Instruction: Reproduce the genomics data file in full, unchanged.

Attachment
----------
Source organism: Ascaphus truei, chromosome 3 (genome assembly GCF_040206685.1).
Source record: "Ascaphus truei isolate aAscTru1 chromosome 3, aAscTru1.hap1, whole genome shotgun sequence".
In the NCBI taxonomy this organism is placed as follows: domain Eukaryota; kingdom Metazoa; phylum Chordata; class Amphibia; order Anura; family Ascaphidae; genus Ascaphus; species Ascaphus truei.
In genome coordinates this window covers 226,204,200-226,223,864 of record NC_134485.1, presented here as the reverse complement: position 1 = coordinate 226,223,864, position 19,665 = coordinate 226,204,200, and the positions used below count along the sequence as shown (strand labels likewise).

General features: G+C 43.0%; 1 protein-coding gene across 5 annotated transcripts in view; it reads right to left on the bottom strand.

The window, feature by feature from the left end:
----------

Source organism: Ascaphus truei, chromosome 3 (genome assembly GCF_040206685.1).
Source record: "Ascaphus truei isolate aAscTru1 chromosome 3, aAscTru1.hap1, whole genome shotgun sequence".
In the NCBI taxonomy this organism is placed as follows: domain Eukaryota; kingdom Metazoa; phylum Chordata; class Amphibia; order Anura; family Ascaphidae; genus Ascaphus; species Ascaphus truei.
In genome coordinates this window covers 226,204,200-226,223,864 of record NC_134485.1, presented here as the reverse complement: position 1 = coordinate 226,223,864, position 19,665 = coordinate 226,204,200, and the positions used below count along the sequence as shown (strand labels likewise).

General features: G+C 43.0%; 1 protein-coding gene across 5 annotated transcripts in view; it reads right to left on the bottom strand.

The window, feature by feature from the left end: